Mix a combination of those (to total 20-40 drops) with 2 oz water + 2 oz witch hazel or vodka or apple cider vinegar into a spray bottle to use as a repellant

What To Keep In Your First Aid Kit: 

(If you're in Canada, you can see the supplement brands I recommend in my dispensary listed under the lyme category)

  • a set of very sharp tweezers so you can carefully remove the tick (or special tick removers)

  • a plastic bag so you can keep the tick if you find it and it can be tested if need be

  • colloidal silver spray (get this as a spray for ease of use it as a topical antibiotic on the site of the tick bite)

  • activated charcoal capsules (open them up and mix into the silver on top of the bite area to help pull out infection)

  • bandaids to cover the bite site

  • Ledum 1MK or 200ch (a homeopathic remedy that helps push infection out of the body; give this after a tick bite until you can get medical help. Get it at any good health food store that sells supplements)

  • a pen (draw a circle around the bite area so you can remember where it was and monitor it)

  • Deep Immune For Kids (use this to give the immune system some support until you can get to medical help)

The Bottom Line

We should all be aware about lyme, but I hope our concern will lead us to strategy rather than panic. It's important to know what infection looks like and what your options for treatment are.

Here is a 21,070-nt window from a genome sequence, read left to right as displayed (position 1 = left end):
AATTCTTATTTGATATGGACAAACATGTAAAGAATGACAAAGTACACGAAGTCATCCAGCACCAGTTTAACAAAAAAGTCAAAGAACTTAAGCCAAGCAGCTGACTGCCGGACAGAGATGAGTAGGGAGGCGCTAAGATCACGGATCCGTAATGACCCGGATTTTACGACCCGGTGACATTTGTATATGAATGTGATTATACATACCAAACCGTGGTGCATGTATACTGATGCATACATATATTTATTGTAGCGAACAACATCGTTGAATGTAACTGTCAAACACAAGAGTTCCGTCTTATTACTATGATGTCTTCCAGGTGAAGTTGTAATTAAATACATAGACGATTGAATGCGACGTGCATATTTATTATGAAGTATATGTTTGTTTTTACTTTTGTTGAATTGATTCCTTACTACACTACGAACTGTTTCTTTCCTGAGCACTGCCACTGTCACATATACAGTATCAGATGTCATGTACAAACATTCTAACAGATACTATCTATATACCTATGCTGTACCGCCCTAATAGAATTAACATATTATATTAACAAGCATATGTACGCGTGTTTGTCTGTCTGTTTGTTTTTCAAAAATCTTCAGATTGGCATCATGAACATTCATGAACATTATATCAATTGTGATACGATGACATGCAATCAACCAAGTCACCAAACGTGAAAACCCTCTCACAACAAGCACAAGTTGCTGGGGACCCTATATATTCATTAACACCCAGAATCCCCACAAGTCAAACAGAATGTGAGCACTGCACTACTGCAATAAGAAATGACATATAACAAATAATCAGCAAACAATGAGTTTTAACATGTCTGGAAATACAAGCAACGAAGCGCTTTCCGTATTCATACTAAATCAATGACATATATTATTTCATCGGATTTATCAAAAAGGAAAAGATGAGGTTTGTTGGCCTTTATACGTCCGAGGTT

But the best thing to focus on is supporting the resilience of your child's body. The strength of the immune system is a key factor in how the body will respond to lyme and lyme co-infections, should it contract the bacteria. 

The first thing to do is make sure your child is eating, sleeping and pooping. That trifecta is so important that it's always the first thing I focus on.

(related post: The Foundational Trifecta For Resilient Health)

From there, continue to integrate the Pillars Of Resilient Health into your lifestyle - good nourishment, reduced stress, good digestive health. 

(related post: The Secret To Good Health, Calm & Confidence)

If you need a fantastic doc, connect with Dr Jesse at BioHeal Ottawa.


About Jess Sherman, FDN-P, M.Ed, R.H.N

Jess is a Functional Diagnostic Nutrition¬ģ Practitioner, Registered Holistic Nutritionist and a trauma-sensitive Family Health Educator specializing in brain health & resilience for kids.¬†She is also a teacher, with a Master's degree in education. Her¬†Calm & Clear Kids¬†introductory course,¬†her Amino Acids (with kids!) Quickstart program, and her signature¬†Roadmap to Resilient Kids,¬†¬†along with her book¬†Raising Resilience,¬†have¬†helped families¬†in at least 44 countries¬†improve the lives of their children with learning differences, anxiety, ADHD, and mood disorders and reduce¬†their reliance on medication.¬†She is the 2019 recipient of the CSNNAA award for Clinical Excellence for her work¬†with families, and she¬†continues to¬†bring an understanding of the Nourishment Needs and Biological Stress to the mainstream conversation about children‚Äôs mental health, learning, and overall resilience through her blog, courses, workshops and as a contributor to print and online magazines.¬†

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The content on this website and in the guides and courses offered here is meant to provide information so that parents can make informed decisions and discuss these issue with their health care teams. It is not intended as, nor should it be considered a substitute for professional medical advice, diagnosis, treatment, or individualized care.